What do you think your ultimate contribution to the human condition will be? Statistically that contribution will likely come early in your life but it does not have to be that way. Many people just give up on the opportunity to apply their considerable wisdom to the problems of the world. Which of those problems will you work on?
Charles Darwin made his seminal contributions to the human race as a relatively young man. As a middle aged man he lost the creative spark and faded away into a depressed and despondent oblivion. The inventor of the theory of evolution missed the opportunity to evolve.
"Your professional decline is coming (much) sooner than you think." The Darwinian decline is part of a convincing argument by Arthur Brooks that our fluid innovative thinking peaks in our youth and cedes to more crystalized thinking as an inevitable consequence of experience and wisdom. This does not mean that a lifetime of contribution is necessarily over, but just as it's wise to save for our later years, whether we plan to retire or not, it's wise to plan for major career shifts as we age.
This past November I hosted the inaugural meeting of what I decided to call the "shadow forum". Over the years I've had the good fortune to meet and coach some of the most successful entrepreneurs and business leaders in Canada. As these elder baby boomers have been transitioning from very lucrative and high profile business careers, they've all been looking for opportunities to maintain or even expand their relevance and impact on the world around them.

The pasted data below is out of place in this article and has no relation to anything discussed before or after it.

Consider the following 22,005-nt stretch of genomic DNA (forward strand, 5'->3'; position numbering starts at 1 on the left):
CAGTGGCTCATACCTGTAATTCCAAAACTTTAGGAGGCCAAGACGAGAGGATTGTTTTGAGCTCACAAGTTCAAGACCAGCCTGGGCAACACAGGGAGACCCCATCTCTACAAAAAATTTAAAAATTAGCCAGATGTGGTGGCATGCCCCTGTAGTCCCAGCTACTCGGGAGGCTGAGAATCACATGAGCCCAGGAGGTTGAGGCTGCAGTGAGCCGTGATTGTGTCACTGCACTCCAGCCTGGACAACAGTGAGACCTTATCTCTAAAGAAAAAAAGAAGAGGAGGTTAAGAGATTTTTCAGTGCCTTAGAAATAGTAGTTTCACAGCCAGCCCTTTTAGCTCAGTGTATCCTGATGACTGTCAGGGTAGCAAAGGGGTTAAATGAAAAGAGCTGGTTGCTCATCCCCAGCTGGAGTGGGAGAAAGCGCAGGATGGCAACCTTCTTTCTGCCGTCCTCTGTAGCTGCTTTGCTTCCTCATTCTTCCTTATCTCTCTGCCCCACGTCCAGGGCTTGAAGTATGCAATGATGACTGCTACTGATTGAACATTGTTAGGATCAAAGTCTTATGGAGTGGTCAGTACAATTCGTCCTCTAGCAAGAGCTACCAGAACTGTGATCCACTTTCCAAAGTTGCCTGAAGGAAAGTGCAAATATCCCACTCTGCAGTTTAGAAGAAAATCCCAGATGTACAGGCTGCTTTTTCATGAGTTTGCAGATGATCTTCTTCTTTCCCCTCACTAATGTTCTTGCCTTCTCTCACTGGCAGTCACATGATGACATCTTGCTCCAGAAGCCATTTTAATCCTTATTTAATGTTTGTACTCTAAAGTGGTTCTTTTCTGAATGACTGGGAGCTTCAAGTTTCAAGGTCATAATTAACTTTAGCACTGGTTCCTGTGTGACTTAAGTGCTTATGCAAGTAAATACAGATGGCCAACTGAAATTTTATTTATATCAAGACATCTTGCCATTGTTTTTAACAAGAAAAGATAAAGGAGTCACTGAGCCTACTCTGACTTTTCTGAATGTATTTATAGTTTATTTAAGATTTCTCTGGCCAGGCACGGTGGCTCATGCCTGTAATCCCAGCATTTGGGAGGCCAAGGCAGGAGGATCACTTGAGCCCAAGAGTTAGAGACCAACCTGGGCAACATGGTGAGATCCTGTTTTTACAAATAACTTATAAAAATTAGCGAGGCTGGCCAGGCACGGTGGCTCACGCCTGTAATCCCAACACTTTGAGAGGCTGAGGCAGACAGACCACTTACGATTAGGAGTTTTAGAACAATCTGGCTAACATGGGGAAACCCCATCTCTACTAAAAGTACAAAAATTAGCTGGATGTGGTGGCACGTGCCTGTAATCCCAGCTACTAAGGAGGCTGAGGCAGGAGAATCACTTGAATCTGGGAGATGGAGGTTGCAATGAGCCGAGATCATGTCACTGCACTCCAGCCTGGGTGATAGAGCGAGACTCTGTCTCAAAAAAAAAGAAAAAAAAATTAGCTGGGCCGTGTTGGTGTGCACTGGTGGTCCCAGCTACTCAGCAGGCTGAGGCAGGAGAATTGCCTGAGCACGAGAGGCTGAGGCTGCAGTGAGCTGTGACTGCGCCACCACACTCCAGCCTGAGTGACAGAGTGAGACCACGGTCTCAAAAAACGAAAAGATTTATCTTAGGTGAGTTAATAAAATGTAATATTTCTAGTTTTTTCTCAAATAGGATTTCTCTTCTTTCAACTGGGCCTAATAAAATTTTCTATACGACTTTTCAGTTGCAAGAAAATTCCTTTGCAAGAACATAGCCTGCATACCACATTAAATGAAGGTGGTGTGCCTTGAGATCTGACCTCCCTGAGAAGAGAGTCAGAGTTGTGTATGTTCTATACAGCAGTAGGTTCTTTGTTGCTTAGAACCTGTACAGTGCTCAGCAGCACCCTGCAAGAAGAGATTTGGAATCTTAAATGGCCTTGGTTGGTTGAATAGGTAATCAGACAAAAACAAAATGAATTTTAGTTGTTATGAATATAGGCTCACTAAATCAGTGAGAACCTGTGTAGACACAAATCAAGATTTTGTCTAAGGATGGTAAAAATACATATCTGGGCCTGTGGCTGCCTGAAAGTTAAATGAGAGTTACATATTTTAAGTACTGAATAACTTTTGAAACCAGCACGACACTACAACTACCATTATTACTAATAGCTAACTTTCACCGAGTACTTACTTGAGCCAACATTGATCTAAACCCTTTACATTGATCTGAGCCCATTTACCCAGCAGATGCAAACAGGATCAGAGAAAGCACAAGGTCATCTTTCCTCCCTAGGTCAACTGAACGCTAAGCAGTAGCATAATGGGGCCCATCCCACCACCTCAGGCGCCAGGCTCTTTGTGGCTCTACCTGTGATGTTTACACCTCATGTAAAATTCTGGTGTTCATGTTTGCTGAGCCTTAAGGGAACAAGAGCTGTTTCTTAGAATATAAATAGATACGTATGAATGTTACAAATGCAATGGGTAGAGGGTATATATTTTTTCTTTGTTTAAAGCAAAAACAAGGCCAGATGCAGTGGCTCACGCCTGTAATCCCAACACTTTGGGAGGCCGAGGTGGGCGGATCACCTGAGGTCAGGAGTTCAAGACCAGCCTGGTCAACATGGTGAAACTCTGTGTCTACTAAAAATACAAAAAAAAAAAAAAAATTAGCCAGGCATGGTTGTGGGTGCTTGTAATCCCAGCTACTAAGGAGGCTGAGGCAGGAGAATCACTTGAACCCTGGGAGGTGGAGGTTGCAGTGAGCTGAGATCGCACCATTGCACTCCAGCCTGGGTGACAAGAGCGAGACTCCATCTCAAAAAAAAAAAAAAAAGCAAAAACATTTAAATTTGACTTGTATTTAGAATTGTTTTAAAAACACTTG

Interestingly, the people I tend to attract have political leanings that are neither left nor right but a hybrid of social liberalism and fiscal conservatism. The more innovators I meet the more convinced I am that this central tendency is a kind of entrepreneurial libertarianism.
My community of people are impact entrepreneurs: they are interested in using business as a platform for social and environmental activism and wealth creation for themselves and their organization. This group, pretty much by definition, would never organize politically, but across the country they make up the class of people who are responsible for job creation and a healthy tax base.
Impact ventures are a platform for social change and wealth generation.
The people who have joined my movement (and it's obviously not just my movement) have achieved a level of success and profile. They could just fade away and live on their financial wealth, but none of them is that interested in that old vision. Instead they are looking for ways to expand their base of contribution beyond that and beyond the traditional notion of post-success philanthropy. There is a bigger conversation to be had and we are having it. Entrepreneurial activism, national competitiveness, strong communities, wild nature, personal growth, good health, happy families. This is the new wealth and new vitality for people as they age.
Relevance is a conscious choice.
The architect Frank Lloyd Wright made his seminal contributions to the human race as a relatively old man. Charles Darwin and Frank Lloyd Wright were both celebrated well after their own deaths but the later stages of their lives were quite different. The difference may well come down to differences in vision and imagination of what's possible.
From Architectural Digest
My mentor and the best selling author, the late Jay Conrad Levinson said to me that the way he wanted to go out, was on a beach after having written a particularly good sentence. Never give up the fight.